Daimler Trucks North America’s (DTNA) CEO Martin Daum presented the new heavy-duty truck Freightliner Cascadia Evolution In Washington D.C. in the presence of U.S. government representatives and the U.S. Secretary of Transportation Ray LaHood.

The Freightliner Cascadia Evolution will become available on the U.S. market next year. When compared to the current model (EPA 10 Cascadia), the new truck consumes up to 7 percent less fuel.

These fuel savings were confirmed by an independent agency (Automotive Testing and Development Services) in the course of a one-week drive across the U.S. under real-life conditions. The 2,400-mile route led from San Diego, California, to Gastonia, North Carolina. During the test, the two heavy-duty semitrailer trucks – weighing approximately 34 tons or 76,000 pounds each – traveled at an average speed of 62 mph.

According to Martin Daum, two key factors led to the positive result of this Evolution of Efficiency Tour: first, the new Detroit DD15 engine; second, new aerodynamic measures.

The DD15 engine of the Detroit brand, which is part of Daimler, is a turbocharged inline six-cylinder engine with 14.6 liters of displacement. As with all Detroit engines, it is equipped with Daimler BlueTec technology, which reduces emissions to near-zero levels and even falls below the EPA 10 emissions standard for the NAFTA region (comparable to Euro VI).

Earlier this year, the Environmental Protection Agency (EPA) certified the Daimler commercial vehicles subsidiary’s complete portfolio of long-distance trucks, medium-duty trucks, and vocational vehicles of the Freightliner and Western Star brands as fully compliant with the Greenhouse Gas 2014 (GHG14) regulations which will go into effect in the beginning of 2014.

These regulations aim to permanently reduce the green-house gas emissions of heavy- and medium-duty trucks. The EPA believes that through the new GHG14 regulations, trucks and buses of the model years 2014 through 2018 are projected to reduce oil consumption by 530 million barrels and greenhouse gas emissions by 270 million metric tons.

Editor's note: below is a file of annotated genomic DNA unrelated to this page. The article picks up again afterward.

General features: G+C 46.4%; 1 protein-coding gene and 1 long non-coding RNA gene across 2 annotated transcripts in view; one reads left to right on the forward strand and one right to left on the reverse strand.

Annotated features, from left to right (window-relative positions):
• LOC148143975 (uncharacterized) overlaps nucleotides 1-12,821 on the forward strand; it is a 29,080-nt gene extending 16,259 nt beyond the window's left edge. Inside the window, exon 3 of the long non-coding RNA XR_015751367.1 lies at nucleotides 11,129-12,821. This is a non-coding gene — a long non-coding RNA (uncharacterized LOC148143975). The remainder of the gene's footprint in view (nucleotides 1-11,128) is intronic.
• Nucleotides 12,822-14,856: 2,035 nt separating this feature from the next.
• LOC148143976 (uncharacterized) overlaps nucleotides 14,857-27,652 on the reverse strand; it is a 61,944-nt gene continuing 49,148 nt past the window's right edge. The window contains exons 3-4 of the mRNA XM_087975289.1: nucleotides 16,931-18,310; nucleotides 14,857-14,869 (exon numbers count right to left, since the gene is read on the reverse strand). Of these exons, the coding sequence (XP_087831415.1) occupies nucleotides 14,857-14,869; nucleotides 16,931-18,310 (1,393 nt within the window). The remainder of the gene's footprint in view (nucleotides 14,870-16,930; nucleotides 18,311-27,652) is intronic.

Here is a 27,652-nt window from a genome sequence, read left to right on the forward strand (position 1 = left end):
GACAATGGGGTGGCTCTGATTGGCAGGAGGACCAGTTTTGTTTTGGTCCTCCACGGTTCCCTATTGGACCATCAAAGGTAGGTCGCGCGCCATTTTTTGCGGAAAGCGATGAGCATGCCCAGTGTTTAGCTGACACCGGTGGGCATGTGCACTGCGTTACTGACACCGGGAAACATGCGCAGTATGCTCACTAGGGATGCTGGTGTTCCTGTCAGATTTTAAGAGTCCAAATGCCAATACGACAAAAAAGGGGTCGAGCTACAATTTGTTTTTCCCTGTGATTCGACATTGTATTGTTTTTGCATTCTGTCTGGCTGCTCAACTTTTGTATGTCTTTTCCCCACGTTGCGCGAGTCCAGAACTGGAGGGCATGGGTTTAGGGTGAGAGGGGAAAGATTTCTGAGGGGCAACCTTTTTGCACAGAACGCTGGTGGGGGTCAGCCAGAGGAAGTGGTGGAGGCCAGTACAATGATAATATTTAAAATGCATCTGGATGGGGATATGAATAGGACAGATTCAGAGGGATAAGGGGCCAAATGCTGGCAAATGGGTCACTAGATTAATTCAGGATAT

From left to right: David Hames, DTNA General Manager of Marketing and Strategy; Ray LaHood, U.S. Secretary of Transportation; Martin Daum, DTNA President and CEO; Mark Lampert, DTNA Senior Vice President of Sales and Marketing; Dr. Wilfried Achenbach, DTNA Senior Vice President of Engineering and Technology; Richard Shearing, Freightliner Trucks Director of Product Strategy.

During a test drive with a technology carrier at Daimler’s proving grounds in Uvalde, Texas, DTNA demonstrated that the fuel consumption of a heavy-duty semitrailer truck can be reduced even further through ideal airflow and additional technical fine-tuning.

For the test drive, the new Freightliner Cascadia Evolution was equipped with a Detroit DT12 automated transmission, low rolling-resistance wide-base tires, and a trailer specifically designed by DTNA with aerodynamic aspects in mind. This technically and aerodynamically optimized combination of a tractor and a trailer (total weight: approximately 34 tons) traveled exactly 1,000 miles at an average speed of 60 mph. The resulting fuel consumption was 10.67 miles per gallon, or approximately 22 liters per 100 km.

Shaping Future Transportation: 2,700-mile test run with compressed natural gas truck
DTNA presented another test result in the area of alternative drive systems. For the first time, a natural gas-fueled Freightliner Cascadia completed a tour from San Diego to Washington D.C. (approximately 2,700 miles), interrupted only by refueling stops every 350 to 500 miles.

The CNG truck only used public gas stations to refuel, thus demonstrating that alternative drive technologies represent a real alternative even today. In light of this success, Daum promised that DTNA will keep pushing forward in the field of alternative drive systems and continue to cooperate closely with government agencies and form strategic alliances with other economic sectors. “We want to live up to our leadership position by promoting environmentally friendly, resource-conserving, and sustainable transportation solutions,” he said.